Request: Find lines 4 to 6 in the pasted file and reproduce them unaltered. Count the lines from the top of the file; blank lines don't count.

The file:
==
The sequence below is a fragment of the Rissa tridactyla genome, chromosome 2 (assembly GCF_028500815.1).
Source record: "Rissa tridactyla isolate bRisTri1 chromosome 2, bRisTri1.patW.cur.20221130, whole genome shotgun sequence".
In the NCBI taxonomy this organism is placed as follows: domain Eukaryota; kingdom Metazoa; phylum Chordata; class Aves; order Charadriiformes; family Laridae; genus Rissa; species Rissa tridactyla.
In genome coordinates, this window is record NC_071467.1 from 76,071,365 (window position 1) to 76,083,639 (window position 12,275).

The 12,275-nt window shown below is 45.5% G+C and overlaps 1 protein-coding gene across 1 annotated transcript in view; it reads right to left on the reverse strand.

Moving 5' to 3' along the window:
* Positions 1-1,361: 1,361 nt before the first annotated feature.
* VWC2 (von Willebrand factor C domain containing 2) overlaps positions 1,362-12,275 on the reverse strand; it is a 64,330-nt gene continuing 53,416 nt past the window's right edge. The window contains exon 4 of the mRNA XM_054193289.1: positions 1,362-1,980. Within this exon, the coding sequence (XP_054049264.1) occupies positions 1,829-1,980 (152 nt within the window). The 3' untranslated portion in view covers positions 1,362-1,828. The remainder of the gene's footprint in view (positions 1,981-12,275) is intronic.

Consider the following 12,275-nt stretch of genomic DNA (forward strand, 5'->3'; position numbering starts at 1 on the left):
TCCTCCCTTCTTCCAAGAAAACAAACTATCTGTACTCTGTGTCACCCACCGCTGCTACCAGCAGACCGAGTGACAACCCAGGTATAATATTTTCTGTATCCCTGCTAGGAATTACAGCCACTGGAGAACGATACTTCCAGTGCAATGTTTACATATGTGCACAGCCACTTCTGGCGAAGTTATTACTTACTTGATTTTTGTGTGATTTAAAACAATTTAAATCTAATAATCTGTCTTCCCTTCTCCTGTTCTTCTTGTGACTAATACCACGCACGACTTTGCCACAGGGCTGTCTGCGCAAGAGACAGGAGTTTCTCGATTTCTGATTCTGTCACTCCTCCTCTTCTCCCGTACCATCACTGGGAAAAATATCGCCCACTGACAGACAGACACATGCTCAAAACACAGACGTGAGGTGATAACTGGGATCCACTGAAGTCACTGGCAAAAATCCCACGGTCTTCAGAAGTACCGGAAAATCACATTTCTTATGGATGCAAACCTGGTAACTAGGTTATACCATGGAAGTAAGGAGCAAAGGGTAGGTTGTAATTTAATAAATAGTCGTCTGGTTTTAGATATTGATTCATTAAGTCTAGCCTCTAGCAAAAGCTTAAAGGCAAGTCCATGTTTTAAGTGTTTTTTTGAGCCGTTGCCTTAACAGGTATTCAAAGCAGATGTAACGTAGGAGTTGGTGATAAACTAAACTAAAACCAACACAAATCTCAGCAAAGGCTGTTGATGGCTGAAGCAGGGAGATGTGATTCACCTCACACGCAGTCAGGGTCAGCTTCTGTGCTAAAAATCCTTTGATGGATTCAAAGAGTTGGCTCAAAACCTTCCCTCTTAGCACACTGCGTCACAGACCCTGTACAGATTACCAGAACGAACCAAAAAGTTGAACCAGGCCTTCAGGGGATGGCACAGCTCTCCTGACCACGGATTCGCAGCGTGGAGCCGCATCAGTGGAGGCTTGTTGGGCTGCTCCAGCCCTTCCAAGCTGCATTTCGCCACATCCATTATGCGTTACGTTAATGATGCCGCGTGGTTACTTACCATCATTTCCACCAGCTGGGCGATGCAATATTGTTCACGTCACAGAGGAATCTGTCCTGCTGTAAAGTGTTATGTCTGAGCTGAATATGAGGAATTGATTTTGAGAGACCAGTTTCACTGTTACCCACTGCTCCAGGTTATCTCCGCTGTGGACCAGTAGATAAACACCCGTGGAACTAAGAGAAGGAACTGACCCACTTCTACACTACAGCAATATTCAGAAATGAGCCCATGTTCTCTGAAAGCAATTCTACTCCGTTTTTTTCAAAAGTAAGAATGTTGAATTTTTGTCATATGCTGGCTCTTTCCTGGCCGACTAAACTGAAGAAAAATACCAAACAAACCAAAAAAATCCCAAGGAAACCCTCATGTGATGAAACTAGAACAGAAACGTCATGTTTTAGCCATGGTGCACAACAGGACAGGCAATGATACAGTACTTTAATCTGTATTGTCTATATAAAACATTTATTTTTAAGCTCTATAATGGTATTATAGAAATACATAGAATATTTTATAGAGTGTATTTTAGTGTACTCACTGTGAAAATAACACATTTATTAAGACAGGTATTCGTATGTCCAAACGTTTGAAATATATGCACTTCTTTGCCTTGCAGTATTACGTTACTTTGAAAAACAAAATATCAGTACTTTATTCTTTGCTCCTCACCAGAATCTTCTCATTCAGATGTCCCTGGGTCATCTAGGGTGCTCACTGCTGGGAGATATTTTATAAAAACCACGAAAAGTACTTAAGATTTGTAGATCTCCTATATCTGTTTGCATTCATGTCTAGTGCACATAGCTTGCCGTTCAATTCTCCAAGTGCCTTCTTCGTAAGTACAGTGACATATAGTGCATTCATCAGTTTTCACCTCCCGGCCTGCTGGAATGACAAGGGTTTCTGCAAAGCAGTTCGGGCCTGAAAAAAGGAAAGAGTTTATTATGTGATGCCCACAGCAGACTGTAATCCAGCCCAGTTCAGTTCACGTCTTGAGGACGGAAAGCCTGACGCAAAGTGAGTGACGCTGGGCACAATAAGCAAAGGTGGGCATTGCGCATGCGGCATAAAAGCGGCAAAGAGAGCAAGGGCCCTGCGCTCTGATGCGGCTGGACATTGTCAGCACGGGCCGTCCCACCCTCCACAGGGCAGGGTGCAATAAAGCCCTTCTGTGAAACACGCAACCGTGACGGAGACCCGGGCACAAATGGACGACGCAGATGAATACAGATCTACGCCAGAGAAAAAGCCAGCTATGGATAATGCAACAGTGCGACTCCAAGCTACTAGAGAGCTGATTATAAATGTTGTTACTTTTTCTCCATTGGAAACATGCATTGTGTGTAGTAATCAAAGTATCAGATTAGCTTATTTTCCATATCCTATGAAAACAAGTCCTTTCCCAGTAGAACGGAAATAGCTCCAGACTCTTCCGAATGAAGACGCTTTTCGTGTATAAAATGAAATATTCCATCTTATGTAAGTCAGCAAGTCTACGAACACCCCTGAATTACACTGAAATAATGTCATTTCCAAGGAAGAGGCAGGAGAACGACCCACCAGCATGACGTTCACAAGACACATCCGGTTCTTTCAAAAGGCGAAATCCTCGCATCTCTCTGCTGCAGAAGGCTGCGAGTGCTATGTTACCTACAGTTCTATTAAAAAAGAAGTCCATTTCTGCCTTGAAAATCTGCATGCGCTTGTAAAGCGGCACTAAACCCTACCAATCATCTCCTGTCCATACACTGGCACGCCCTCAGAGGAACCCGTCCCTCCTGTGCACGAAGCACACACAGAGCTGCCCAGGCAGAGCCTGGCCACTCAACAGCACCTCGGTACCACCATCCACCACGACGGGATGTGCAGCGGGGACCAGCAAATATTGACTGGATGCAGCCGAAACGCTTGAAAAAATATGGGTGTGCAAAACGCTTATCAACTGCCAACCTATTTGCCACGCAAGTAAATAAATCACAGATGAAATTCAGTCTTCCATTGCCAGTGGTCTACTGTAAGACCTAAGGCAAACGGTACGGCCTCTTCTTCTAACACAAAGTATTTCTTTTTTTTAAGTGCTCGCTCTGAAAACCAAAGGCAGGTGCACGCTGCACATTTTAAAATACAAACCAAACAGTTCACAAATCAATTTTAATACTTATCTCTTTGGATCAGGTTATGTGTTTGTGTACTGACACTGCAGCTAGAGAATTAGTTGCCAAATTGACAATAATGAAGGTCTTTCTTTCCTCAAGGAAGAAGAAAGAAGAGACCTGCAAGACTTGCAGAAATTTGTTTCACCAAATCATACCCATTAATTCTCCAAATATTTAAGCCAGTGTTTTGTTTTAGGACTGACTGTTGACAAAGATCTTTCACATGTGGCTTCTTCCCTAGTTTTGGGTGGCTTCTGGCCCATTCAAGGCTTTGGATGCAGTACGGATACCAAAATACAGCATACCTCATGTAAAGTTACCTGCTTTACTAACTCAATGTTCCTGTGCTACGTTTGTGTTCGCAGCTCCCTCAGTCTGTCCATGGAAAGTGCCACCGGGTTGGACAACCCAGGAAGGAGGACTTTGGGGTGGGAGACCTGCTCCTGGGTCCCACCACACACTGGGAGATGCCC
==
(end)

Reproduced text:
In genome coordinates, this window is record NC_071467.1 from 76,071,365 (window position 1) to 76,083,639 (window position 12,275).

The 12,275-nt window shown below is 45.5% G+C and overlaps 1 protein-coding gene across 1 annotated transcript in view; it reads right to left on the reverse strand.

Moving 5' to 3' along the window: